In The Paradigm Shifters: Overthrowing “the Hegemony of the Culture of Darwin,” Oxford’s Denis Noble explains to Suzan Mazur why our understanding of evolution needs to be replaced, not merely extended:
The reasons I think we’re talking about replacement rather than extension are several. The first is that the exclusion of any form of acquired characteristics being inherited was a central feature of the modern synthesis. IN other words, to exclude any form of inheritance that was non-Mendelian, that was Lamarckian-like, was an essential part of the modern synthesis. What we are now discovering is that there are mechanisms by which some acquired characteristics can be inherited, and inherited robustly. So it;s a bit odd to describe adding something like that to the synthesis (i.e., extending the synthesis). A more honest statement is that the synthesis needs to be replaced.
By “replacement” I don’t mean to say that the mechanism of random change followed by selection does not exist as a possible mechanism. But it becomes one mechanism amongst many others, and those mechanisms must interact. So my argument for saying this is a matter of replacement rather than extension is simply that it was a direct intention of those who formulated the modern synthesis to exclude the inheritance of acquired characteristics. (p. 27)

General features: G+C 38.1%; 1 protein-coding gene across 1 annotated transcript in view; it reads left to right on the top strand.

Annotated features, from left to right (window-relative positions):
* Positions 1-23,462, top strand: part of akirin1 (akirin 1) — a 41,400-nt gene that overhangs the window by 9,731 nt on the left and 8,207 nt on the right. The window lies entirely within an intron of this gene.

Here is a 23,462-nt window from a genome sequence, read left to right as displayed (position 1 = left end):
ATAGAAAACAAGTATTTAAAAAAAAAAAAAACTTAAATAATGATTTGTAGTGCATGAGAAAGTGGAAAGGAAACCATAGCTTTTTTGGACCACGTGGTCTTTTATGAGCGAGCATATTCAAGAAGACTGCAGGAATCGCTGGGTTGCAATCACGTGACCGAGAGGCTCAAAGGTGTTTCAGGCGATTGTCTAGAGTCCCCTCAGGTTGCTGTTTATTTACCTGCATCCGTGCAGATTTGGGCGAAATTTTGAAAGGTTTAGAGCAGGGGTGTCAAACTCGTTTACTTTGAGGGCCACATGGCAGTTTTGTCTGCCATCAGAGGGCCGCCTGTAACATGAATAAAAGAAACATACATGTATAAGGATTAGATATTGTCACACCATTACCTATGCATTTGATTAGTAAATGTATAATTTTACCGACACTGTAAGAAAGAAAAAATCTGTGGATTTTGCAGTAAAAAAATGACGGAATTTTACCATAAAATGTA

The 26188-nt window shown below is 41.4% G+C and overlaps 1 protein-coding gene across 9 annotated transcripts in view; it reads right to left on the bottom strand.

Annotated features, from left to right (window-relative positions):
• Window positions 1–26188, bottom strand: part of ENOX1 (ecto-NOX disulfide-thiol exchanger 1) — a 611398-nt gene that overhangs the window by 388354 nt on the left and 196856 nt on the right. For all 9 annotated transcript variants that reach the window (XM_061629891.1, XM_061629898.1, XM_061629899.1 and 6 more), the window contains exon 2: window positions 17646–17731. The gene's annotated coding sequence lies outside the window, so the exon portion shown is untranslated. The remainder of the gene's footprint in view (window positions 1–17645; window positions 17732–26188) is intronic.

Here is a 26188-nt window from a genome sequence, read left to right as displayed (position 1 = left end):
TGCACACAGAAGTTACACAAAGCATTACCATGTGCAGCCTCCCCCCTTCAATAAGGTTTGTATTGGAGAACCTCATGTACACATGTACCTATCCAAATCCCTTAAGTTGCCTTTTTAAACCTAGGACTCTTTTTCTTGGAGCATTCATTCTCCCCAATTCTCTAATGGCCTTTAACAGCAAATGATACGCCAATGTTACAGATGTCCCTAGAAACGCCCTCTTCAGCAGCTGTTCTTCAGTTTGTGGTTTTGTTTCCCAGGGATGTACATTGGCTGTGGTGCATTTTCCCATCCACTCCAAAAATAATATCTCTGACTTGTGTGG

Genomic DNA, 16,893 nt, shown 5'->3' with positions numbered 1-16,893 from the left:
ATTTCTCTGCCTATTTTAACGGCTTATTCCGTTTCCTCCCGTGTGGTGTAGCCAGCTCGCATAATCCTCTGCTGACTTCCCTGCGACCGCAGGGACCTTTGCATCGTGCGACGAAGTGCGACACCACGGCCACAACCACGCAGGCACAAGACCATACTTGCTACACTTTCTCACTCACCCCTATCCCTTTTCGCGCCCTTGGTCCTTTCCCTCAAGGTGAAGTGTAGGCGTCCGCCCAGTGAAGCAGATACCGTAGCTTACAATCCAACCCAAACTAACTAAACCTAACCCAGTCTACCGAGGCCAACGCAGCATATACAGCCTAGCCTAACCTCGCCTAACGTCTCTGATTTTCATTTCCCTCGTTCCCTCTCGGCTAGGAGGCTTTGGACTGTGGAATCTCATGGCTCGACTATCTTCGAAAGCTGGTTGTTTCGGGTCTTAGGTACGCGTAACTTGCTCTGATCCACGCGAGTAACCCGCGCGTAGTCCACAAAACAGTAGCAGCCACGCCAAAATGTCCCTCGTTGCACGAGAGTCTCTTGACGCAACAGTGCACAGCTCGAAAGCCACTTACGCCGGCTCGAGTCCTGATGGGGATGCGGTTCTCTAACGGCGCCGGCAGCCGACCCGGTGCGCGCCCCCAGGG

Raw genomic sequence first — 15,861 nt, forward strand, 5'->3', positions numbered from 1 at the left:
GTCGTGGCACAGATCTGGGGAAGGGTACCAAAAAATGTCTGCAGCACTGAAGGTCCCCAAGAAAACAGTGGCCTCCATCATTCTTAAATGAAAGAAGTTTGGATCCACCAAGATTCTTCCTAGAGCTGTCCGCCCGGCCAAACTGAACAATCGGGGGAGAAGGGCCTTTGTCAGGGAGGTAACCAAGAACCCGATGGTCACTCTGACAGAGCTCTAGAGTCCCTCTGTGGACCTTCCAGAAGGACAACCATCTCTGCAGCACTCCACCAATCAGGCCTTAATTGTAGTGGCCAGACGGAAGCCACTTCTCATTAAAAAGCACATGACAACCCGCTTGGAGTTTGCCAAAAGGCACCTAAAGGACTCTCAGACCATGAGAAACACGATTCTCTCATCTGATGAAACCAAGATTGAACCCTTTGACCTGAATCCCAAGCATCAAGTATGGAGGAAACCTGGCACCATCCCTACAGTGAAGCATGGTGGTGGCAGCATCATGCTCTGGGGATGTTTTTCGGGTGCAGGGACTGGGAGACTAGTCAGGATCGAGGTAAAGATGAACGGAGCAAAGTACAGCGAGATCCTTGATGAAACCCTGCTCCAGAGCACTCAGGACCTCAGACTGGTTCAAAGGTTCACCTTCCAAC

He goes on to say that the modern synthesis is a “gene-centric” view that has got causality in biology wrong.
Once Darwinism (random change followed by selection) is evaluated on the basis of probability, an entire metaphysic is going to collapse. That’s what Darwin’s followers have fought so hard to prevent.
See also: How will rethinking Darwin affect the ID community?
Horizontal gene transfer: Sorry, Darwin, it’s not your evolution any more
Epigenetic change: Lamarck, wake up, you’re wanted in the conference room!
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